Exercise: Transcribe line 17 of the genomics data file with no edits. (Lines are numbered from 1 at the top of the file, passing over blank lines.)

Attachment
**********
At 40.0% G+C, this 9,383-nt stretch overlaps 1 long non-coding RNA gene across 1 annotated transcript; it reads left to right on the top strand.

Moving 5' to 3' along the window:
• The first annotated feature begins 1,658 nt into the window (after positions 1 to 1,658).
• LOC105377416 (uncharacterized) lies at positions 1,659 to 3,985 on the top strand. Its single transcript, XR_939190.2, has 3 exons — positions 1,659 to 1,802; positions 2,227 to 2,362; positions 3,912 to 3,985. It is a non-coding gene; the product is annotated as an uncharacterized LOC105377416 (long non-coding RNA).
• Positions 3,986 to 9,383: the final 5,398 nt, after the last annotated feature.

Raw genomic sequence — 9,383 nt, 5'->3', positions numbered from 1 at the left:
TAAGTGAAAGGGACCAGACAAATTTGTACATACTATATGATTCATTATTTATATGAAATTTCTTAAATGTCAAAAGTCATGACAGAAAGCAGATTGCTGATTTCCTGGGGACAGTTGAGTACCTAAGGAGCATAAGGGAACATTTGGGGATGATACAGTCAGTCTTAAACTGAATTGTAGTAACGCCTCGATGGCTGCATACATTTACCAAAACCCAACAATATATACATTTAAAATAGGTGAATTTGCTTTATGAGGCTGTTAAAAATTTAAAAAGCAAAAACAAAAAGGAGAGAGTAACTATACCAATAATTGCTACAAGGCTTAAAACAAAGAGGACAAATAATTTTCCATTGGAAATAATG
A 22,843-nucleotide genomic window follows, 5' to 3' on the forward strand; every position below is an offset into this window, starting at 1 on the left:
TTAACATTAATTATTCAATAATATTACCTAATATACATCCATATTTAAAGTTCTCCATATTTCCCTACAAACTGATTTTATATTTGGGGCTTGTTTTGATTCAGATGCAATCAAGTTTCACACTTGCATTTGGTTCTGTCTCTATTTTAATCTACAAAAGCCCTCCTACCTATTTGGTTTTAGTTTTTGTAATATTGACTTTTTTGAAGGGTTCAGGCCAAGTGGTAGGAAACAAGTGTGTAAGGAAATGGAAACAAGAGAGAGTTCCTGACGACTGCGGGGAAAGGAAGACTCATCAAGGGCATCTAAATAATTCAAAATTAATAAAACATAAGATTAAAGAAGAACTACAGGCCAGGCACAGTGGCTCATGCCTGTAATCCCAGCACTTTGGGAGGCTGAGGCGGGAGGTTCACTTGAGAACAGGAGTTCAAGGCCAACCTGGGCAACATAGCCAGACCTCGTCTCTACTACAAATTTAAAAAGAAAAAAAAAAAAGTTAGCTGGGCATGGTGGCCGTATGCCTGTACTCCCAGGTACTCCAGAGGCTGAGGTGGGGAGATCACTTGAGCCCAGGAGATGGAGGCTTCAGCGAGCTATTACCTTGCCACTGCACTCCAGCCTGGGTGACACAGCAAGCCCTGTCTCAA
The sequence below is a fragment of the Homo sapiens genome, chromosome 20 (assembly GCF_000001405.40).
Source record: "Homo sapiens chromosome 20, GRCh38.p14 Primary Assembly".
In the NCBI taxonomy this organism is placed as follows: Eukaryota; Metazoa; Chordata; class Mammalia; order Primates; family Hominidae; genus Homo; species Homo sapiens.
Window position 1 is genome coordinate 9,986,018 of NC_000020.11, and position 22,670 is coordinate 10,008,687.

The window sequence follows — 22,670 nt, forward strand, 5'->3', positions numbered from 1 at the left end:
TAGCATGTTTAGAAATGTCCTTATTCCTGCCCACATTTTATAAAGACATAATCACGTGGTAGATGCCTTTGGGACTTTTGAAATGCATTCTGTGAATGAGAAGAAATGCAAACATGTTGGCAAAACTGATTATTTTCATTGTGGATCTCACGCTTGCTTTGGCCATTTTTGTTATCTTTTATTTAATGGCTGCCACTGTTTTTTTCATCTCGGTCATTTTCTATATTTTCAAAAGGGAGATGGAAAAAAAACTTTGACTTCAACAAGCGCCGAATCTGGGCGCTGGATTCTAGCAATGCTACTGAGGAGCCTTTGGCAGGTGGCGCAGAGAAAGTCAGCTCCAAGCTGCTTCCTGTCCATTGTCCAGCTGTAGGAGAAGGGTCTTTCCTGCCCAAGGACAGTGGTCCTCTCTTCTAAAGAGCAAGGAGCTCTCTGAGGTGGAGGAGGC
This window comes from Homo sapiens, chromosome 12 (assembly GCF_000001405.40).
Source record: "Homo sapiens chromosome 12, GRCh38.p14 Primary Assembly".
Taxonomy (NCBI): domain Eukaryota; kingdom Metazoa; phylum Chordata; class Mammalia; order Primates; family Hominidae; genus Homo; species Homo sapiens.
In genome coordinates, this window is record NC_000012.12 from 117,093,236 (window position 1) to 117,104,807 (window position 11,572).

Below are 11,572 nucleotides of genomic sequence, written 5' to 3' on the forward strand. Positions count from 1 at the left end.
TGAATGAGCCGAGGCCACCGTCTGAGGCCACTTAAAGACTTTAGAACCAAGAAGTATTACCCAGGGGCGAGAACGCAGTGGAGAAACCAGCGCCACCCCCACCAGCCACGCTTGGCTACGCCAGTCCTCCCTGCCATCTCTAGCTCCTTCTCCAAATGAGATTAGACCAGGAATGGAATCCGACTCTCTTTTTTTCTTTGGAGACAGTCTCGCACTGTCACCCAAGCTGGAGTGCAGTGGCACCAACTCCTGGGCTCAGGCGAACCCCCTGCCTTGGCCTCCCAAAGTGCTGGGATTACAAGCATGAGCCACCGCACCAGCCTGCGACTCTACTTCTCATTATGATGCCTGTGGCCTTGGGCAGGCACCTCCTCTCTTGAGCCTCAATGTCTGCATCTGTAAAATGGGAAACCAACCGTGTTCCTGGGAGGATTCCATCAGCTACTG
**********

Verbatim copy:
Source record: "Homo sapiens chromosome 12, GRCh38.p14 Primary Assembly".